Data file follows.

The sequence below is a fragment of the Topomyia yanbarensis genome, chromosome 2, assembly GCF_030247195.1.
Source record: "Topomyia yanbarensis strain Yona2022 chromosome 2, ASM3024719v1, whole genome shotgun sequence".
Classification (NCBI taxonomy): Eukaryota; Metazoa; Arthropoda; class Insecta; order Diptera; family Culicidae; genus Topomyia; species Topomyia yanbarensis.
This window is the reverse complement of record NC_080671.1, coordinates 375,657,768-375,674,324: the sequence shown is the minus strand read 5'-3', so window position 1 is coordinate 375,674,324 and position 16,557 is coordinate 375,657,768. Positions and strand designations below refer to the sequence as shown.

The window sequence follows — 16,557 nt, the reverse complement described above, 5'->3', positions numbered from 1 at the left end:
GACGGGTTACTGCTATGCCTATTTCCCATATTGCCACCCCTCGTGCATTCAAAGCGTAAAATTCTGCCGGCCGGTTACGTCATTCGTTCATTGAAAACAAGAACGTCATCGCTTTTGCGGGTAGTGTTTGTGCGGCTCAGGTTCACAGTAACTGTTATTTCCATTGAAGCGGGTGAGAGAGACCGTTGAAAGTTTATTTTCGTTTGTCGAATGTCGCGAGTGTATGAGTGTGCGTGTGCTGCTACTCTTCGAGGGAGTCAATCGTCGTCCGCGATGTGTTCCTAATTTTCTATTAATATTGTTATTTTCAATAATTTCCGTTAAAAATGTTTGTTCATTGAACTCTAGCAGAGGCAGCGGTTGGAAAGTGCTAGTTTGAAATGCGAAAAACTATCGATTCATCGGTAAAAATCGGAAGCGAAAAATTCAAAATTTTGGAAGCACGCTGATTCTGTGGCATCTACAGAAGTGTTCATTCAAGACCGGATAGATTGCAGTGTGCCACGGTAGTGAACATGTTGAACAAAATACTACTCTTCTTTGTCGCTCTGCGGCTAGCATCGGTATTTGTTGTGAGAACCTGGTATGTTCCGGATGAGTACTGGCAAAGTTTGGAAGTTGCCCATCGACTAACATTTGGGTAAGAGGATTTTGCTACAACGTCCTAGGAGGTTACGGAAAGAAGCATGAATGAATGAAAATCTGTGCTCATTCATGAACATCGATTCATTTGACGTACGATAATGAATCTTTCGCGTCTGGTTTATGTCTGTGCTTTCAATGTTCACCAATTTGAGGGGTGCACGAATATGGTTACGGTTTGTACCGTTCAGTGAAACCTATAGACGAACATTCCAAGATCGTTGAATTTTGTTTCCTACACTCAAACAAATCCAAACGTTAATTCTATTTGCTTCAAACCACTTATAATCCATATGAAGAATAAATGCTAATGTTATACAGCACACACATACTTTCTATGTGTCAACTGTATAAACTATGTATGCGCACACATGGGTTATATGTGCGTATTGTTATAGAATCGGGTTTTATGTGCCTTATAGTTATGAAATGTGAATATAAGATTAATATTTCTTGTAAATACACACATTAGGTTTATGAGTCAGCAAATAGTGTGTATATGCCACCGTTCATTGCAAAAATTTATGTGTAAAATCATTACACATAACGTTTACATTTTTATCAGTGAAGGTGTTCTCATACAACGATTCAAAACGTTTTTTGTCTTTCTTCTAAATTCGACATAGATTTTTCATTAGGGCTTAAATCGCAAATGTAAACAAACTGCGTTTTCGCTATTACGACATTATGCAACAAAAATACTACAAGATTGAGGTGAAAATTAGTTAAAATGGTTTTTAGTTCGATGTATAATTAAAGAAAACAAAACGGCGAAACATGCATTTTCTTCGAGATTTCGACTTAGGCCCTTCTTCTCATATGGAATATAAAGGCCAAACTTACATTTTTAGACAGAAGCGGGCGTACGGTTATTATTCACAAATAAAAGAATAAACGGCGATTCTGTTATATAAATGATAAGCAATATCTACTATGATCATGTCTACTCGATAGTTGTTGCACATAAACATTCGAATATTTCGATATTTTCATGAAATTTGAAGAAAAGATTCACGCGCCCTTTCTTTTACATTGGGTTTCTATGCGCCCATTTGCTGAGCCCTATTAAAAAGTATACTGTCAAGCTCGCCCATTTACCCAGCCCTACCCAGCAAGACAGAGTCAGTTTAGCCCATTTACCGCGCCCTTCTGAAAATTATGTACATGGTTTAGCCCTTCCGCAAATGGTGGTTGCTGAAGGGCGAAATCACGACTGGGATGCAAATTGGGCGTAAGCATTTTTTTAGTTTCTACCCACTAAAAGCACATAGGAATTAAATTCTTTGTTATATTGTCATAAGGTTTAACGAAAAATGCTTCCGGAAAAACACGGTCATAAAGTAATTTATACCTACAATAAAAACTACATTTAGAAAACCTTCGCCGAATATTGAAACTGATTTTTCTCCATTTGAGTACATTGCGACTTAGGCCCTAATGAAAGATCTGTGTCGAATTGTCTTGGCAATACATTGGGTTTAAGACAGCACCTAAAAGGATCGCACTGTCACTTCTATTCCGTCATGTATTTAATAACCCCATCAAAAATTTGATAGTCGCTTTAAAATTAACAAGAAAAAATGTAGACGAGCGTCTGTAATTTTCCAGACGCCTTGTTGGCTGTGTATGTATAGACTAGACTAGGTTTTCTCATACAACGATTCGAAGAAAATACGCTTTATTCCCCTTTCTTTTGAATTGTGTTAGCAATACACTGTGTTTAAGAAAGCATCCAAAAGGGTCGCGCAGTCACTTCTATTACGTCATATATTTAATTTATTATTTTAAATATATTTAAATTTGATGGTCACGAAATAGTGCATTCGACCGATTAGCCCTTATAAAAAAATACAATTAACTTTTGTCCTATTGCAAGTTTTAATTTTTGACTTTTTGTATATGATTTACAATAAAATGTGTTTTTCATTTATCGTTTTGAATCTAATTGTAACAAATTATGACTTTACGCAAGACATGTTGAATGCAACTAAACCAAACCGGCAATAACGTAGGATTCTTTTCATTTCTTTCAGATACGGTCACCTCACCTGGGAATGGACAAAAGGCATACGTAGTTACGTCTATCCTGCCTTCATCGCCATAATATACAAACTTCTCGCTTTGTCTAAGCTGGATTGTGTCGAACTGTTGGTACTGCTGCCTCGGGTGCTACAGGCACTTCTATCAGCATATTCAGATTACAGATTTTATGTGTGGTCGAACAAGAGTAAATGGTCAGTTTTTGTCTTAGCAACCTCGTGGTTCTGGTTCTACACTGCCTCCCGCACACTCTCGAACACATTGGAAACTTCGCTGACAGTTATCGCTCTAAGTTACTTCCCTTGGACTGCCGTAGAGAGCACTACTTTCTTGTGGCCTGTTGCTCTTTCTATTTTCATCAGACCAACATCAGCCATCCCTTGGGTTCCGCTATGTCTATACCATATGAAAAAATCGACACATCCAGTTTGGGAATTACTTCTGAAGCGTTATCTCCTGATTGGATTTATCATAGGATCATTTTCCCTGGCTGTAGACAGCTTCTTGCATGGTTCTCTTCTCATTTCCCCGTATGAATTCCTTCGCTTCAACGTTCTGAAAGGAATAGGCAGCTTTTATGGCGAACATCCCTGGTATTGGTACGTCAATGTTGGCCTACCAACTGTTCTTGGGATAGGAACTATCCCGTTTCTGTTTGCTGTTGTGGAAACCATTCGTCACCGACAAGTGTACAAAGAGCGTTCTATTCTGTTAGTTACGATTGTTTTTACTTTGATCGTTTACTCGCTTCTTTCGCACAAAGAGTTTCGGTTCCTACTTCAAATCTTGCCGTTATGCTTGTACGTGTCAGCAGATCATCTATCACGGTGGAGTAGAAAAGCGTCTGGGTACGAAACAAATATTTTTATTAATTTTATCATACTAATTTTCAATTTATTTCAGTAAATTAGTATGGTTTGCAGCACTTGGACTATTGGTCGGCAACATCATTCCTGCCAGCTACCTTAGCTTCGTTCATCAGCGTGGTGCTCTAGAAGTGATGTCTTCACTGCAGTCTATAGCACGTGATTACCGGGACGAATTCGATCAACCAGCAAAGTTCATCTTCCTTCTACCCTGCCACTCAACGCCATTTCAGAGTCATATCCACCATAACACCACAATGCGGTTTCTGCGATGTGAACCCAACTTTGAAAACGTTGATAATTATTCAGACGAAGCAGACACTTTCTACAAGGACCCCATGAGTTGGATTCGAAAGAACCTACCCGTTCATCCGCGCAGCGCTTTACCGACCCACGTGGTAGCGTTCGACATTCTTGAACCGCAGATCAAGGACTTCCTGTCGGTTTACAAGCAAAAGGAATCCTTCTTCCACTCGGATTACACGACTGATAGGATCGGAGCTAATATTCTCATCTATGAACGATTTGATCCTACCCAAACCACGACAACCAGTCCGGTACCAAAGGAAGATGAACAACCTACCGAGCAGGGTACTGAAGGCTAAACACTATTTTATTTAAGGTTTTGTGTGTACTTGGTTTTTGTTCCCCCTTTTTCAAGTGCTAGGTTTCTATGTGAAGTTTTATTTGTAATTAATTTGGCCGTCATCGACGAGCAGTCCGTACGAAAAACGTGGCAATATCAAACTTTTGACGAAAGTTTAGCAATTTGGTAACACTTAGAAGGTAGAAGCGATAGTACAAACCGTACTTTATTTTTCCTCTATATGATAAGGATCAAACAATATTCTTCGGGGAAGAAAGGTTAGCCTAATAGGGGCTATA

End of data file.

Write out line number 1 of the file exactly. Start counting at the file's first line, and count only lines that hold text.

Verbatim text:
The sequence below is a fragment of the Topomyia yanbarensis genome, chromosome 2, assembly GCF_030247195.1.